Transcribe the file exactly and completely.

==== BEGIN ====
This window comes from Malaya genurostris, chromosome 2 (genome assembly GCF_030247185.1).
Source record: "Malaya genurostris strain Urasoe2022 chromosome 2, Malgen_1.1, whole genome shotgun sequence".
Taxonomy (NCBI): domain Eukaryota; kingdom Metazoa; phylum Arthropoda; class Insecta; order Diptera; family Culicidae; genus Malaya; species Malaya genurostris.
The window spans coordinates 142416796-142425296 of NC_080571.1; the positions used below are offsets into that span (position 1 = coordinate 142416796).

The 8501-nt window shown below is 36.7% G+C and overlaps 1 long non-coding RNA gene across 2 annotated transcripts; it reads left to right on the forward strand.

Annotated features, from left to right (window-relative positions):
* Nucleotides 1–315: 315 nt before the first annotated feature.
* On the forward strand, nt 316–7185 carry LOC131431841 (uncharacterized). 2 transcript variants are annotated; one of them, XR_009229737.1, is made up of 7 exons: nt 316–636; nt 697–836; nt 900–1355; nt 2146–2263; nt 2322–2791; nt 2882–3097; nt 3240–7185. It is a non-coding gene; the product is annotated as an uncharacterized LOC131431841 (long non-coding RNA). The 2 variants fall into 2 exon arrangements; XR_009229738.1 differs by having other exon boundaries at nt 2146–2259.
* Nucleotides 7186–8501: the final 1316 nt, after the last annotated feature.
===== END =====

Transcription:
This window comes from Malaya genurostris, chromosome 2 (genome assembly GCF_030247185.1).
Source record: "Malaya genurostris strain Urasoe2022 chromosome 2, Malgen_1.1, whole genome shotgun sequence".
Taxonomy (NCBI): domain Eukaryota; kingdom Metazoa; phylum Arthropoda; class Insecta; order Diptera; family Culicidae; genus Malaya; species Malaya genurostris.
The window spans coordinates 142416796-142425296 of NC_080571.1; the positions used below are offsets into that span (position 1 = coordinate 142416796).

The 8501-nt window shown below is 36.7% G+C and overlaps 1 long non-coding RNA gene across 2 annotated transcripts; it reads left to right on the forward strand.

Annotated features, from left to right (window-relative positions):
* Nucleotides 1–315: 315 nt before the first annotated feature.
* On the forward strand, nt 316–7185 carry LOC131431841 (uncharacterized). 2 transcript variants are annotated; one of them, XR_009229737.1, is made up of 7 exons: nt 316–636; nt 697–836; nt 900–1355; nt 2146–2263; nt 2322–2791; nt 2882–3097; nt 3240–7185. It is a non-coding gene; the product is annotated as an uncharacterized LOC131431841 (long non-coding RNA). The 2 variants fall into 2 exon arrangements; XR_009229738.1 differs by having other exon boundaries at nt 2146–2259.
* Nucleotides 7186–8501: the final 1316 nt, after the last annotated feature.